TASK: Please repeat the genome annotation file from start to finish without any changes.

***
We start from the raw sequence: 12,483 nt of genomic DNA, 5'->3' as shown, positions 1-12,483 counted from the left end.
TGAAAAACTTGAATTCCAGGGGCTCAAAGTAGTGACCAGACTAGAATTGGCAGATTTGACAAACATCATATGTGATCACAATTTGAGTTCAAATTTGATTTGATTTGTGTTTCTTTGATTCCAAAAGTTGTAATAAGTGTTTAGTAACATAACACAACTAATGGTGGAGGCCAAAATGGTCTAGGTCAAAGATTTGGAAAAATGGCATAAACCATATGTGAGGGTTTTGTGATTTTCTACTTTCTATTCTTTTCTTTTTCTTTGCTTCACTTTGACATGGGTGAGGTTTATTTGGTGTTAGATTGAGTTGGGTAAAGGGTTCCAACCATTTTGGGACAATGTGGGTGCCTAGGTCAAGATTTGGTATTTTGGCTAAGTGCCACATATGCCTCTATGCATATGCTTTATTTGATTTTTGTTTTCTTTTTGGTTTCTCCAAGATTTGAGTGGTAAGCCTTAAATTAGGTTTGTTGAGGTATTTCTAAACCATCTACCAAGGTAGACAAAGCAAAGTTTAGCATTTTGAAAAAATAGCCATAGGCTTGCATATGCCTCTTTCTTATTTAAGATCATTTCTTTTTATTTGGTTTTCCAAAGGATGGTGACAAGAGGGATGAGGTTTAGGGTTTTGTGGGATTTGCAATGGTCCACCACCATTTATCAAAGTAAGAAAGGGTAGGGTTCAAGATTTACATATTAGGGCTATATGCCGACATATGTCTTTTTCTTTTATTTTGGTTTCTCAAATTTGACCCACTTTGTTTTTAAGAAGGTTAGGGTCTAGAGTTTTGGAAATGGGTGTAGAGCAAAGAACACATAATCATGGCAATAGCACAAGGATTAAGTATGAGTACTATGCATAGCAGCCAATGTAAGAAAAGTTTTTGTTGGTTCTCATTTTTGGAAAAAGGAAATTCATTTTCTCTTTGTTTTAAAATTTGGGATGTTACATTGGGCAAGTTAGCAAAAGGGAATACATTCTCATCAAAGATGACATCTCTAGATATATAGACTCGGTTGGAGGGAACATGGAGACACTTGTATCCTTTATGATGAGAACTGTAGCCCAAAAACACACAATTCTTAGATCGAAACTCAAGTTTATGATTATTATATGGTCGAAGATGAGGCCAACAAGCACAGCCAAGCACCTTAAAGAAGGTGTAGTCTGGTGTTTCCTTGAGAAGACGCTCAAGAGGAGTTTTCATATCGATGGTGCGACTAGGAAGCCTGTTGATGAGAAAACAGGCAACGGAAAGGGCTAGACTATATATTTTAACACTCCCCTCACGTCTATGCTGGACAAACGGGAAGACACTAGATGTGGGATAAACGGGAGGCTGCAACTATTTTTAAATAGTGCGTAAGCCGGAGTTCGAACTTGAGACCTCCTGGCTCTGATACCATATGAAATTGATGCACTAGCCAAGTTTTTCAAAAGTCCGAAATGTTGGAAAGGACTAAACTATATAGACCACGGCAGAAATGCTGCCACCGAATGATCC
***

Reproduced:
We start from the raw sequence: 12,483 nt of genomic DNA, 5'->3' as shown, positions 1-12,483 counted from the left end.
TGAAAAACTTGAATTCCAGGGGCTCAAAGTAGTGACCAGACTAGAATTGGCAGATTTGACAAACATCATATGTGATCACAATTTGAGTTCAAATTTGATTTGATTTGTGTTTCTTTGATTCCAAAAGTTGTAATAAGTGTTTAGTAACATAACACAACTAATGGTGGAGGCCAAAATGGTCTAGGTCAAAGATTTGGAAAAATGGCATAAACCATATGTGAGGGTTTTGTGATTTTCTACTTTCTATTCTTTTCTTTTTCTTTGCTTCACTTTGACATGGGTGAGGTTTATTTGGTGTTAGATTGAGTTGGGTAAAGGGTTCCAACCATTTTGGGACAATGTGGGTGCCTAGGTCAAGATTTGGTATTTTGGCTAAGTGCCACATATGCCTCTATGCATATGCTTTATTTGATTTTTGTTTTCTTTTTGGTTTCTCCAAGATTTGAGTGGTAAGCCTTAAATTAGGTTTGTTGAGGTATTTCTAAACCATCTACCAAGGTAGACAAAGCAAAGTTTAGCATTTTGAAAAAATAGCCATAGGCTTGCATATGCCTCTTTCTTATTTAAGATCATTTCTTTTTATTTGGTTTTCCAAAGGATGGTGACAAGAGGGATGAGGTTTAGGGTTTTGTGGGATTTGCAATGGTCCACCACCATTTATCAAAGTAAGAAAGGGTAGGGTTCAAGATTTACATATTAGGGCTATATGCCGACATATGTCTTTTTCTTTTATTTTGGTTTCTCAAATTTGACCCACTTTGTTTTTAAGAAGGTTAGGGTCTAGAGTTTTGGAAATGGGTGTAGAGCAAAGAACACATAATCATGGCAATAGCACAAGGATTAAGTATGAGTACTATGCATAGCAGCCAATGTAAGAAAAGTTTTTGTTGGTTCTCATTTTTGGAAAAAGGAAATTCATTTTCTCTTTGTTTTAAAATTTGGGATGTTACATTGGGCAAGTTAGCAAAAGGGAATACATTCTCATCAAAGATGACATCTCTAGATATATAGACTCGGTTGGAGGGAACATGGAGACACTTGTATCCTTTATGATGAGAACTGTAGCCCAAAAACACACAATTCTTAGATCGAAACTCAAGTTTATGATTATTATATGGTCGAAGATGAGGCCAACAAGCACAGCCAAGCACCTTAAAGAAGGTGTAGTCTGGTGTTTCCTTGAGAAGACGCTCAAGAGGAGTTTTCATATCGATGGTGCGACTAGGAAGCCTGTTGATGAGAAAACAGGCAACGGAAAGGGCTAGACTATATATTTTAACACTCCCCTCACGTCTATGCTGGACAAACGGGAAGACACTAGATGTGGGATAAACGGGAGGCTGCAACTATTTTTAAATAGTGCGTAAGCCGGAGTTCGAACTTGAGACCTCCTGGCTCTGATACCATATGAAATTGATGCACTAGCCAAGTTTTTCAAAAGTCCGAAATGTTGGAAAGGACTAAACTATATAGACCACGGCAGAAATGCTGCCACCGAATGATCC